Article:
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Ex-Cons to Be Put at the Forefront of Receiving Marijuana Production License 

New Yorkers who have been convicted of marijuana offenses will now be among the first to legally sell it recreationally. The state’s cannabis board authorized a plan on Thursday for the first hundred permits to be given to people who have been imprisoned for marijuana-related charges. 

“We unfairly targeted Black and brown communities during the war on drugs [with] heavy-handed arrests that I fought against when I was a police officer,” NYC Mayor Adams said.

The effort aims to right historical injustices against New York communities that have been harmed by the state’s severe anti-marijuana policies for the past half-century. The mayor’s plan calls for providing aid and assisting small businesses as well as cultivating specific industries such as gaming, nightlife, and cannabis. Mayor Adams’ post-pandemic plans to bring the city back to life include the marijuana licenses as well as lowering the fee for liquor licenses in the city as well as bidding to host the 2026 FIFA World Cup.

“We can’t stumble into post-COVID. We must start to think about the redefinition of what our city is going to look like,” said the city’s mayor.

New York legalized recreational marijuana use for those over the age of 21 last year, but recreational sales are not expected to begin until later this year or early 2023 as the government works out regulatory requirements for what is anticipated to be one of the largest legal marijuana markets in the United States.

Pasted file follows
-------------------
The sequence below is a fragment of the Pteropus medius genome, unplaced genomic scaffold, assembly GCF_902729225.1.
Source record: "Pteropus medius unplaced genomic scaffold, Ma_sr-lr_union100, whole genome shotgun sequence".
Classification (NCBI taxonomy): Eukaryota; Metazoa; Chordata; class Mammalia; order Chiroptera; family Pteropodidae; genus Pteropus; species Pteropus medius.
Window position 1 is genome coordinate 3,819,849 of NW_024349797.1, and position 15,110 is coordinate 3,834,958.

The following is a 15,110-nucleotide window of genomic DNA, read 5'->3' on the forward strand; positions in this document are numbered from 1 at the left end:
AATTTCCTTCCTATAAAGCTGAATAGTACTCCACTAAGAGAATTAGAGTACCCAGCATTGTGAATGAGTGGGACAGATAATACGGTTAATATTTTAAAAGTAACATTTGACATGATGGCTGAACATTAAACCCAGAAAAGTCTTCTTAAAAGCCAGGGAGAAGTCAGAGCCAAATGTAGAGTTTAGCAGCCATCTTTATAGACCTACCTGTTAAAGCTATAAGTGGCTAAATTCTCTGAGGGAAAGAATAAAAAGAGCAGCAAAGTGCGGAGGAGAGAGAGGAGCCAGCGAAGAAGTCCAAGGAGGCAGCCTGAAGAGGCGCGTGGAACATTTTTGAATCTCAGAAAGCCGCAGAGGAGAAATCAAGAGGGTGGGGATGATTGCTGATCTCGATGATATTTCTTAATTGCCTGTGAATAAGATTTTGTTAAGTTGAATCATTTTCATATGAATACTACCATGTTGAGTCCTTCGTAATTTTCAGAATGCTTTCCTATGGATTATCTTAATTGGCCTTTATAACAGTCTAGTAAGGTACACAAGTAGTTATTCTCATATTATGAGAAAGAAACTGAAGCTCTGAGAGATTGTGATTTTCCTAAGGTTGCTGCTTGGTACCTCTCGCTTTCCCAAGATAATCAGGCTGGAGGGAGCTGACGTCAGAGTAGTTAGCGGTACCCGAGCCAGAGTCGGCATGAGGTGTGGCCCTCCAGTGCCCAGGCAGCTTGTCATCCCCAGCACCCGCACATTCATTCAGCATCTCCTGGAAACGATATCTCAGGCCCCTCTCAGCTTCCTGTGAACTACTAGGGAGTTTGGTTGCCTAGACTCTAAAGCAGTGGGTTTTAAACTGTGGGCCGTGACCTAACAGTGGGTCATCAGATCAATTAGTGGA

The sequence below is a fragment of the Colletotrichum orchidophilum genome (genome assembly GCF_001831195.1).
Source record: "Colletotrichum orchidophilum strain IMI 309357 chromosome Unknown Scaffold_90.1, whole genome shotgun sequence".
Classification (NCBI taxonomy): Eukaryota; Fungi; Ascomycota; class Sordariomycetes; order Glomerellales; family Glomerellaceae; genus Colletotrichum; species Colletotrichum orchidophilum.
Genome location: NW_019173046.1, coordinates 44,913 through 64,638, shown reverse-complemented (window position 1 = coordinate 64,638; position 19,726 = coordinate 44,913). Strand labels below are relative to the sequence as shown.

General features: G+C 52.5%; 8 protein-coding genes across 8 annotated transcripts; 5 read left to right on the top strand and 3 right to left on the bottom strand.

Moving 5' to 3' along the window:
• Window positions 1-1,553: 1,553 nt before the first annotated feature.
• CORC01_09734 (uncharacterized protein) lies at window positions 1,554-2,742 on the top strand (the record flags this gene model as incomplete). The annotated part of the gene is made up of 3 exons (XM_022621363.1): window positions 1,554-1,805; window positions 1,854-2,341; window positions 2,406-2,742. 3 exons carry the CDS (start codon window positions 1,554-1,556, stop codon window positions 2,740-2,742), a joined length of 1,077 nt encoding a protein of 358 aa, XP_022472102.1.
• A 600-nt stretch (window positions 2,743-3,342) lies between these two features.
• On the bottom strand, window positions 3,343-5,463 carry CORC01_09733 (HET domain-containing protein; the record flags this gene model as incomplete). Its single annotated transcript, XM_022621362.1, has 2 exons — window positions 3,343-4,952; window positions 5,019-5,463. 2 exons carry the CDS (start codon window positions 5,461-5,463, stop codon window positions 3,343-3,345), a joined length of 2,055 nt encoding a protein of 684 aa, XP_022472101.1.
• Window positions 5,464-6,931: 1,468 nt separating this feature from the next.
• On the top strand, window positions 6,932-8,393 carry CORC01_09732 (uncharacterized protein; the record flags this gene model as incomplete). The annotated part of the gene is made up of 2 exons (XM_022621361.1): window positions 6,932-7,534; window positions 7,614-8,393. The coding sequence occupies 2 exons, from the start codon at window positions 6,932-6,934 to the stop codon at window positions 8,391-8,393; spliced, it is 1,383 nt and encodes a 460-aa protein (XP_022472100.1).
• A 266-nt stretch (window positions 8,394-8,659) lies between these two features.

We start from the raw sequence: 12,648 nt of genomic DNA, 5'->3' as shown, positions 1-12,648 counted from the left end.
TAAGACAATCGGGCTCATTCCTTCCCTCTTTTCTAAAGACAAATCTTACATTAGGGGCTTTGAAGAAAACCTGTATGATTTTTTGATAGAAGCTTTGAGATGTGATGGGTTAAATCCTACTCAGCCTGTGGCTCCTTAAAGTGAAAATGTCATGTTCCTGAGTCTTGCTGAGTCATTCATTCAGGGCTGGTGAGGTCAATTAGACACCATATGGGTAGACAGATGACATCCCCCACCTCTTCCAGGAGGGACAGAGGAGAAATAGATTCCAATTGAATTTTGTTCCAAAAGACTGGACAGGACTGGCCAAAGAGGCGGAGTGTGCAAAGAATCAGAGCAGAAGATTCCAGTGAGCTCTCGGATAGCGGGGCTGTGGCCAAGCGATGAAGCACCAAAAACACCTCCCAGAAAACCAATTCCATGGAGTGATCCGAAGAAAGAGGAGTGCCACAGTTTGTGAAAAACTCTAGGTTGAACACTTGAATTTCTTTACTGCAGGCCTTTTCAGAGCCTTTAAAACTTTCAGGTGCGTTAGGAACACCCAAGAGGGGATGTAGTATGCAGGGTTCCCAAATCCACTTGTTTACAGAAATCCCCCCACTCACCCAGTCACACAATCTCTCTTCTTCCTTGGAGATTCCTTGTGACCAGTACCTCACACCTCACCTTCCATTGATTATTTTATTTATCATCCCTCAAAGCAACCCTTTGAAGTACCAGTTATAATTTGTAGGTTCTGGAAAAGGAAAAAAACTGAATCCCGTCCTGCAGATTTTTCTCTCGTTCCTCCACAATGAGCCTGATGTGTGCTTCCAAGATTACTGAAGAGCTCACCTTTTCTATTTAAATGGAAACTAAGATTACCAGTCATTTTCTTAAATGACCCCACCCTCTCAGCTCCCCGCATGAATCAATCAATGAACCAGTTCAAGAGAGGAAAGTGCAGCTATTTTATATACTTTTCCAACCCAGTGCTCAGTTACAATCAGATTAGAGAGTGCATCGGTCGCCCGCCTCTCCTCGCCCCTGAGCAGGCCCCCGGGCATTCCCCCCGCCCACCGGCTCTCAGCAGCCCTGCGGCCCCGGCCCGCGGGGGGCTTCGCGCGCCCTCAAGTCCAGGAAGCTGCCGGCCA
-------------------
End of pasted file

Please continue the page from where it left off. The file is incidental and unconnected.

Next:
According to an estimate made by the mayor’s office, the sector will start generating $1.3 billion in sales and will create between 19,000 and 24,000 jobs for New York City.

On Thursday, Adams announced that his office would be committed to helping the industry in developing in a “socially equitable manner” assisting those impacted by the drug war to find opportunities in the industry, such as pro bono legal services, assistance with applying for licenses, financing, and marketing.

Adams also noted that the state should assist former convicts by helping to clean up their credit ratings and offer job training. He said, “We need to make them whole and it’s more than just ‘you are front in line for it.’’’

Adams expressed that he is in support of the state’s recently announced plans to give the initial licenses to sell marijuana to people with marijuana-related convictions.

“We will never be the same. COVID has changed the game. And we must be prepared to win in the game, ”Adams stated. “These people that were harmed get to create generational wealth … The state makes more money in tax revenue and overall everybody wins,” he said. After former Governor Andrew Cuomo and the Legislature approved a law legalizing adult use of cannabis last year, the rollout has begun. It is anticipated that the cannabis trade will produce $1.25 billion in pot sales for the state over the next six years.

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